By Justin Spittler, editor, Casey Daily Dispatch

Justin’s note: Today, Doug Casey and I discuss Somalia.

Somalia is a country on Africa’s east coast. Most people don’t know anything about the place, other than that it’s infamous for pirates.

But that’s not the only thing that makes it “special.” You see, Somalia is also one of the only countries that doesn’t have an army.

Now, I couldn’t decide if Somalia was better or worse off because of this. So, I called up Doug to get his take…

Justin: Somalia doesn’t have an army. Is this a good thing or not, Doug?

Doug: I’ve spent a fair amount of time around Africa, but I haven’t been to Somalia. So I can’t make firsthand comments about the place. Neither can many other people—it’s risky and dangerous to travel to Somalia, and it has few attractions.

All that most people know about Somalia is what they learned in the movie Black Hawk Down, about an episode in the pointless and catastrophic 1993 US intervention in their civil war.

I subscribe to Foreign Affairs, which is the mouthpiece of the Council on Foreign Relations. I was drawn to one article because the author came across as shocked that Somalia doesn’t have an army. Nothing new—the magazine is full of bad ideas, but I like to know what the Establishment is thinking. The author recommended that Europeans or Americans should come in and train an army for Somalia. Which is an idiotic idea. Maybe even goofier than keeping the 25,000 “peacekeepers” from a half-dozen African countries there. You can be sure the current “peacekeepers” mainly shake down local merchants, molest the local females, and get in bar fights. African armies are all, without exception, just armed mobs wearing uniforms.

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The purpose of an army is to protect the people of one country from other governments outside its borders. However nobody’s looking to conquer or attack Somalia—there would be zero profit in it. Although it’s probably the most homogeneous state on the continent, it’s a total failed state. It produces nothing—just subsistence agriculture, bandits, and pirates. Its only export is hundreds of thousands of migrants, mainly to the US, the UK, Canada, and Scandinavia. They bring their bad habits with them.

It’s a good thing that Somalia doesn’t have an army. Armies in third-world countries don’t defend the people from other armies. They exist solely to suppress the people, keep the ruling cliques and clans in power, and act as a lever for the next coup d’état.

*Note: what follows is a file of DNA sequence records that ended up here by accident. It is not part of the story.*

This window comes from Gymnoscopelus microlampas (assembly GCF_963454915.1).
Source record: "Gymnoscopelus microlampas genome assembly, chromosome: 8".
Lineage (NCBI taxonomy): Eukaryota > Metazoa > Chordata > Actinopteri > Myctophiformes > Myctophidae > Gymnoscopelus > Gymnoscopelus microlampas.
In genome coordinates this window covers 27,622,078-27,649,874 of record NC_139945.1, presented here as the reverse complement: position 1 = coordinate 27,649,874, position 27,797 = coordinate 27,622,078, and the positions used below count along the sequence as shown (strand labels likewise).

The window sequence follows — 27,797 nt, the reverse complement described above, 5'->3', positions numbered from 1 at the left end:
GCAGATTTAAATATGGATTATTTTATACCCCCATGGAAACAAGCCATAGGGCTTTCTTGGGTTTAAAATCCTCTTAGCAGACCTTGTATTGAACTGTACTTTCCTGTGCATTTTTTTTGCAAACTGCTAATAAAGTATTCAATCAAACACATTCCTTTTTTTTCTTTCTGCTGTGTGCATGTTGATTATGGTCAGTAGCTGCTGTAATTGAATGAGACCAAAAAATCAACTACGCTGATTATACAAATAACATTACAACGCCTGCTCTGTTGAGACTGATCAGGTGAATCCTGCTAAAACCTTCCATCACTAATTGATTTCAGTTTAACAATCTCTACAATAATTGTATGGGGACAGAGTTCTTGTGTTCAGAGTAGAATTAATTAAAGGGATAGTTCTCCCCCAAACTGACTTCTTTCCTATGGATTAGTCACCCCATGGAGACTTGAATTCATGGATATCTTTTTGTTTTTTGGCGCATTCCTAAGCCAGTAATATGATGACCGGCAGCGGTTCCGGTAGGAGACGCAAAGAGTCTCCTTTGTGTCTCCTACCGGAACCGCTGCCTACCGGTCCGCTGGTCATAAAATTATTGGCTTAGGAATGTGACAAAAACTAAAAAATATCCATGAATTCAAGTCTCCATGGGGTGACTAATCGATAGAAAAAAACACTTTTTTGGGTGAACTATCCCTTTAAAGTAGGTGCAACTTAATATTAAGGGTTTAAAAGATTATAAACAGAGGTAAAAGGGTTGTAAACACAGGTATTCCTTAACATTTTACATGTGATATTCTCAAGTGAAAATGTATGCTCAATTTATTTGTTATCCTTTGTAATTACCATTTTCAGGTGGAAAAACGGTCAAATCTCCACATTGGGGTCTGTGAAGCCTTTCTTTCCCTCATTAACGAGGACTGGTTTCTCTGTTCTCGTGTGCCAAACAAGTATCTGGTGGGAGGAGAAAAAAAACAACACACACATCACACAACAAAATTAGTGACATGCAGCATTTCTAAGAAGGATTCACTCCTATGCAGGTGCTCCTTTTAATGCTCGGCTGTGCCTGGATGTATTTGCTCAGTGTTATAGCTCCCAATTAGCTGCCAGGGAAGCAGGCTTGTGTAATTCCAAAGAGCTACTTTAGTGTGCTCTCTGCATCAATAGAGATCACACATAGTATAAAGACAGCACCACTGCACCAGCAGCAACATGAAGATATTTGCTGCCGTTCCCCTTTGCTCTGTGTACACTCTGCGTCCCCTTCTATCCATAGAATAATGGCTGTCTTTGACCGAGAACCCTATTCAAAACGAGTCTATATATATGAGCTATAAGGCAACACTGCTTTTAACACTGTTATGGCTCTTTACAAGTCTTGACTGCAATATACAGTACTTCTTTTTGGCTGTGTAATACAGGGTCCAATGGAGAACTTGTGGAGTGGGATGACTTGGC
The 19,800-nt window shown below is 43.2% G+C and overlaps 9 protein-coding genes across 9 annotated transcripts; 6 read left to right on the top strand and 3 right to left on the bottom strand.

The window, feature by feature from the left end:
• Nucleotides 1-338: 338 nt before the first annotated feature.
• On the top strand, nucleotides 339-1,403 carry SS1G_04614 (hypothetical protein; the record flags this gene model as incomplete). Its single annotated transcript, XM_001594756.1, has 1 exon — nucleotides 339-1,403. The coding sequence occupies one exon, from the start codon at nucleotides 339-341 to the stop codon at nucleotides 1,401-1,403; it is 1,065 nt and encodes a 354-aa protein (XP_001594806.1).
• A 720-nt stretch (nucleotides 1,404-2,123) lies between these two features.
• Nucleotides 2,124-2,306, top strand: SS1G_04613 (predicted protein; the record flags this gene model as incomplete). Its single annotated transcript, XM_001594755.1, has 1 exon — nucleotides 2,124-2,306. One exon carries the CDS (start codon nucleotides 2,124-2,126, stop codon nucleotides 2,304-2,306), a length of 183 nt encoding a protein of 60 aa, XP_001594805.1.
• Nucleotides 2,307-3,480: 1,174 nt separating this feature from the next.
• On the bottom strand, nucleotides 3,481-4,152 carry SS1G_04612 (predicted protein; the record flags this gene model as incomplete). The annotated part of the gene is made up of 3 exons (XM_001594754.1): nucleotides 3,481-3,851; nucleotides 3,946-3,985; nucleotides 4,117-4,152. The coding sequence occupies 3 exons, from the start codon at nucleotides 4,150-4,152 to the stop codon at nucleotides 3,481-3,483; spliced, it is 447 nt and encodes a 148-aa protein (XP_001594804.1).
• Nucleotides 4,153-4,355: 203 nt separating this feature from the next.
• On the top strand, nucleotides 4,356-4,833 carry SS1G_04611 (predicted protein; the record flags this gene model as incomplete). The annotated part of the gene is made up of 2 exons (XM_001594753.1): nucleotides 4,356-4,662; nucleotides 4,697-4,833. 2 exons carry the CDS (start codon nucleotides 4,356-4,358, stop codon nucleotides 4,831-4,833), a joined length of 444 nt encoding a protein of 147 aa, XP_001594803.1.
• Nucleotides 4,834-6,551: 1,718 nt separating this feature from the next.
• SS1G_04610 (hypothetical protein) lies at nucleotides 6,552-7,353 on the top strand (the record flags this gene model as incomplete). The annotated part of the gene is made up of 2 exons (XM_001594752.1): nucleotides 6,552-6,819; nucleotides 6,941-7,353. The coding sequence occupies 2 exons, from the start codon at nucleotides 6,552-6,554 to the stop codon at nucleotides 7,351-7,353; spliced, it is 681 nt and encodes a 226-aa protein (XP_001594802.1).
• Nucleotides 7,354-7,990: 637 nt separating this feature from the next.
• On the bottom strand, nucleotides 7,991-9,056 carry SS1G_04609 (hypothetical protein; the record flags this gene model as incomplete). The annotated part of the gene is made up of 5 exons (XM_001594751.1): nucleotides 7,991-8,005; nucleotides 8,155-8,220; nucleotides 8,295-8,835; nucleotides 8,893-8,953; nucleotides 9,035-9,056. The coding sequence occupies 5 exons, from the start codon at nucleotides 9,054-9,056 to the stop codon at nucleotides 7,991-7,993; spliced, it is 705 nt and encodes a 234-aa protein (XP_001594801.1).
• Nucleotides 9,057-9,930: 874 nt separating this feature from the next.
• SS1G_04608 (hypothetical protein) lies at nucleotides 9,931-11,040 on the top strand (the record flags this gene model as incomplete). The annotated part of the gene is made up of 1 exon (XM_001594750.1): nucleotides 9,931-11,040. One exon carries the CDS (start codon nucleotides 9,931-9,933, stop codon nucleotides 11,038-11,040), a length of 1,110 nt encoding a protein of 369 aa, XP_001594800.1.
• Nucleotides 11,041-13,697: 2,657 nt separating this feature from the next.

The last thing that Somalia needs is an army. The last thing any African country needs is an army.

Justin: But Doug, it sounds like Somalia is being torn apart by warlords. Wouldn’t an army presence bring stability and safety to the people?

Doug: No. An army wouldn’t bring stability. It would make these problems worse. The numerous warlords would try to capture the loyalty of various army units, while they were in open warfare against others. The army would also be a source of arms to various gangs; soldiers would sell their weapons to the highest bidder. And since the army could only be supported by foreign aid, it would act as another huge epicenter of corruption. As is the case with every army in Africa.

But you’re right. The country is pretty much ruled by warlords and gangsters. Adding an army to the mix is just asking for trouble on a larger scale. Whoever controlled that army would just become the next dictator—assuming he was competent enough to wipe out competing armed groups.

As strange as it might seem, the country is probably better off with lots of warlords and gangsters. They have their own territories, where they act as governments. They tend to limit warfare because it’s expensive and dangerous, and there’s not much to steal from the gangster next door. Upsetting the status quo is a formula for a bloodbath. The place has essentially been in chaos since independence in 1960, first as a pawn between the US and the USSR, then in a constant civil war since 1991. It’s said something like 500,000 Somalis were killed in fighting.

Now the fighting is mostly between the African “peacekeepers,” paid by the US and Europeans, against Al-Shabab, an Islamist group. Al-Shabab are termed terrorists, of course, and they are. But they’re probably better described as religious fanatics who want control of the government. As in most primitive countries, especially those who follow the Prophet (P.B.U.H.), the people take their religion very seriously.

What Somalia needs is rule of law and a proper police force. Which is true of just about every country in Africa. But Somalia won’t likely get that unless the culture changes. That’s extremely hard to do. The only law likely to stick is some variety of Sharia. That’s understandable, since Somalia is largely illiterate and 100% Muslim. After all, it’s estimated that half the Mohammedans, even in the US, would like to see Sharia law. So, the situation’s pretty hopeless.

Justin: Couldn’t the United States or a coalition of countries come in and help establish rule of law? Is Somalia just not strategically important enough?

Doug: When a country becomes “strategically important” it’s usually just a tipoff that the place is about to be invaded, or the government overthrown. There’s absolutely nothing strategic in places like this, unless you want to foment a war.

But you’re right. Somalia, and the rest of Africa for that matter, has absolutely nothing to offer the western world. Sure, they have mineral resources. But they’re worth nothing without huge capital investment, and expertise to run the business. You can’t “invest” in a place like this; you can only speculate, or trade, or hit and run.